This story was originally published at 6:35 p.m. EDT. It has been updated to add Mark Zuckerberg’s comments.
Facebook’s Trending news section includes topics that aren’t actually trending on Facebook, according to a statement from the company today.
The admission came after The Guardian published a trove of documents, including a copy of Facebook’s “Trending Review Guidelines” used to train workers—known internally as “news curators”—who run the platform’s trending section. As Gizmodo previously reported, Facebook’s trending section is run largely like a newsroom and curators can “inject” and “blacklist” topics.
Facebook’s vice president of global operations Justin Osofsky today said topics that can be included in the trending module are first surfaced by an algorithm that “identifies topics that have recently spiked in popularity on Facebook.”
But that algorithm “also uses an external RSS website crawler to identify breaking events,” Osofsky’s statement continued.
Osofsky’s statement appeared to contradict a statement released by Facebook’s vice president of search Tom Stocky on Tuesday in response to Gizmodo’s reporting. In that statement, Stocky said the trending module was “designed to showcase the current conversation happening on Facebook.” Stocky also said that “we do not insert stories artificially into trending topics.” Stocky’s statement does not acknowledge the use of an RSS feed to pipe in topics not generating organic buzz on Facebook.
The trending review guidelines released today refer to both “organic” and “external” topics that are surfaced via algorithm for inclusion in the trending module. Organic topics indicate a subject being “mentioned on Facebook significantly more than its normal level of buzz,” while external topics “are detected by crawling RSS feeds of headlines from top news sites.”
“They used external topics all the way until I stopped working there,” said one former curator, who left Facebook in mid-2015 and describes Stocky’s statement from earlier this week as “bullshit.”
“The idea behind external topics was to push more hard news into people’s feeds,” the same individual said. “It was a form of injection into the back-end algorithm list of trending topics.”
Until recently, the workings of Facebook’s trending module have been largely opaque. In a 2015 story by Recode, the trending module is portrayed as one governed almost entirely by algorithm. The company’s own website still describes the module in the following way:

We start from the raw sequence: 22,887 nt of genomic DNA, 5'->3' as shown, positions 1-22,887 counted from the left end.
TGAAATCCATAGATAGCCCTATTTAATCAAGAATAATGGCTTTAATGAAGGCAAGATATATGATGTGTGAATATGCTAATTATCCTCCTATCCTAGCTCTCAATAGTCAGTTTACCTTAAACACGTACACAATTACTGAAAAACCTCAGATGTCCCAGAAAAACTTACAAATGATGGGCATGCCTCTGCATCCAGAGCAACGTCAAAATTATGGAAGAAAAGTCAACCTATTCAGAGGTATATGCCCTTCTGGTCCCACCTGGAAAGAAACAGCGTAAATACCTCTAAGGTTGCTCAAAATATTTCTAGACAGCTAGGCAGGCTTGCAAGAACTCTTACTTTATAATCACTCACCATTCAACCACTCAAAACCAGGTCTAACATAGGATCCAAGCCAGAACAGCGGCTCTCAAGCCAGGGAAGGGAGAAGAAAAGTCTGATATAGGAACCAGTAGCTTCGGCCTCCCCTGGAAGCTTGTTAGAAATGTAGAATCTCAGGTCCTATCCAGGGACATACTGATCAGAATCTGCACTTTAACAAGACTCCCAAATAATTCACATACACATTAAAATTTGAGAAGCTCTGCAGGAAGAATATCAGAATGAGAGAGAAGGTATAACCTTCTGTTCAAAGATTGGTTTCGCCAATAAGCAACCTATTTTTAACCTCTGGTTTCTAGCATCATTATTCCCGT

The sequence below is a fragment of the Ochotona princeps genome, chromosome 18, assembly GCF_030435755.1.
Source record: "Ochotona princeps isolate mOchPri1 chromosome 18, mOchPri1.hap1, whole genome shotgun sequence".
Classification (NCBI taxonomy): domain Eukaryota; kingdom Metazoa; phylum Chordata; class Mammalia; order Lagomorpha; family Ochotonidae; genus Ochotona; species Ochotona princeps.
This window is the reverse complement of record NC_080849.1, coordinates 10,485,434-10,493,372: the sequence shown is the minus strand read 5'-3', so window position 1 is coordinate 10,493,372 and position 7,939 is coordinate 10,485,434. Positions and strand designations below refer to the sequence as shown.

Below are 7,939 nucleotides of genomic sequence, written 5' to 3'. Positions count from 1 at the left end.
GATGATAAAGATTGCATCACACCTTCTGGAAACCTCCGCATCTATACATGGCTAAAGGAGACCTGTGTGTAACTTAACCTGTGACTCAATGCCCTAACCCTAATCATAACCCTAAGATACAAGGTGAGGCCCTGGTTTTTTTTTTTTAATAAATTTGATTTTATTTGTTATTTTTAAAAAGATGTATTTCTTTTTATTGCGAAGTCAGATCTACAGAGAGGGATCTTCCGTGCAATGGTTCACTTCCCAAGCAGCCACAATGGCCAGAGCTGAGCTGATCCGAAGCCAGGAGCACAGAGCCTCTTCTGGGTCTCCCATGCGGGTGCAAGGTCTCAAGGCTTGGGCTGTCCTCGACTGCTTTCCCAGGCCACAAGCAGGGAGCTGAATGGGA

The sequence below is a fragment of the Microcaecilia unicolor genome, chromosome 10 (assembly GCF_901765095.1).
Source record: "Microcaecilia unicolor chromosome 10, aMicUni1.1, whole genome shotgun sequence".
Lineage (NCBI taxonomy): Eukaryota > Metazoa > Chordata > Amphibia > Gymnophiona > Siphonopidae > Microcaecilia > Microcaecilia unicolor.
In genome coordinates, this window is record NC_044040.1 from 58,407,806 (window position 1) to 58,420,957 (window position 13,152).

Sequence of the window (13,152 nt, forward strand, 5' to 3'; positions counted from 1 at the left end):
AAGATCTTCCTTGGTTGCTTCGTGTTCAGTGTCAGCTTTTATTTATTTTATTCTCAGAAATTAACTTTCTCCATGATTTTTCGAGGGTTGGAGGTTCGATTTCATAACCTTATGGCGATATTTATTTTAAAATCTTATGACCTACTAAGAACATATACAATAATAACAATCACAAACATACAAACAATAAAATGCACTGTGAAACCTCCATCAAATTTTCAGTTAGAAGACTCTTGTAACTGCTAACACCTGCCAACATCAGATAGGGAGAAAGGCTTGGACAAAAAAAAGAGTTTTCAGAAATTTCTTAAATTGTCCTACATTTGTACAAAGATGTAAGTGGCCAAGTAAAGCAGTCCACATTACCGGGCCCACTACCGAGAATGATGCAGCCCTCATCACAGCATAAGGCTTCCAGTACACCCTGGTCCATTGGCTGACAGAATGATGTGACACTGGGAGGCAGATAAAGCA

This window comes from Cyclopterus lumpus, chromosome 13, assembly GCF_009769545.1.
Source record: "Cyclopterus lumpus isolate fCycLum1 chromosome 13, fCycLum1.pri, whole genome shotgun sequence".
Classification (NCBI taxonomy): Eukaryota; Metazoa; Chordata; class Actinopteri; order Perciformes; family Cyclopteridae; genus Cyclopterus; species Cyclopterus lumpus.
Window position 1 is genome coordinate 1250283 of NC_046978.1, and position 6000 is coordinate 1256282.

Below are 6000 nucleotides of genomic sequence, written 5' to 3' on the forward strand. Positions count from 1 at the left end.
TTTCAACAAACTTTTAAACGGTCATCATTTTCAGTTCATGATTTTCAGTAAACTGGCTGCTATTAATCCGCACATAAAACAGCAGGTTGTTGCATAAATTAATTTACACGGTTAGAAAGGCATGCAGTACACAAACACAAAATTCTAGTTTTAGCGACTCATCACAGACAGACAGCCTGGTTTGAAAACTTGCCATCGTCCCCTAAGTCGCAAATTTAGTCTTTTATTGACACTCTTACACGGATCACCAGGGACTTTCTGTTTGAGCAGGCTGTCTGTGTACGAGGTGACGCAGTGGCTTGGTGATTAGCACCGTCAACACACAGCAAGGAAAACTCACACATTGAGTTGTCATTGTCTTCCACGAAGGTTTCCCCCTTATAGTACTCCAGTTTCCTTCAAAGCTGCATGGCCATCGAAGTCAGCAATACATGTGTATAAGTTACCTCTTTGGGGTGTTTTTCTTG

Trending shows you topics that have recently become popular on Facebook. The topics you see are based on a number of factors including engagement, timeliness, Pages you’ve liked and your location.
Facebook also released a list of 1,000 publications which comprised the RSS feeds as of today.
Osofsky said the company “will continue to investigate the allegations” by a Gizmodo source who said that conservative news was routinely prevented from reaching the trending section.
“We have found no evidence to date that Trending Topics was successfully manipulated, but will continue the review of all our practices,” he said.
[Disclosure: Facebook has launched a program that pays publishers, including the New York Times and Buzzfeed, to produce videos for its Facebook Live tool. Gawker Media, Gizmodo’s parent company, recently joined that program.]
Update 9:21 p.m. : Mark Zuckerberg addressed the controversy tonight:
I want to share some thoughts on the discussion about Trending Topics.
Facebook stands for giving everyone a voice. We believe the world is better when people from different backgrounds and with different ideas all have the power to share their thoughts and experiences. That’s what makes social media unique. We are one global community where anyone can share anything — from a loving photo of a mother and her baby to intellectual analysis of political events.
To serve our diverse community, we are committed to building a platform for all ideas. Trending Topics is designed to surface the most newsworthy and popular conversations on Facebook. We have rigorous guidelines that do not permit the prioritization of one viewpoint over another or the suppression of political perspectives.
This week, there was a report suggesting that Facebook contractors working on Trending Topics suppressed stories with conservative viewpoints. We take this report very seriously and are conducting a full investigation to ensure our teams upheld the integrity of this product.
We have found no evidence that this report is true. If we find anything against our principles, you have my commitment that we will take additional steps to address it.
In the coming weeks, I’ll also be inviting leading conservatives and people from across the political spectrum to talk with me about this and share their points of view. I want to have a direct conversation about what Facebook stands for and how we can be sure our platform stays as open as possible.
The reason I care so much about this is that it gets to the core of everything Facebook is and everything I want it to be. Every tool we build is designed to give more people a voice and bring our global community together. For as long as I’m leading this company this will always be our mission.
Now you know why posts and articles from The House of the Nazarene go missing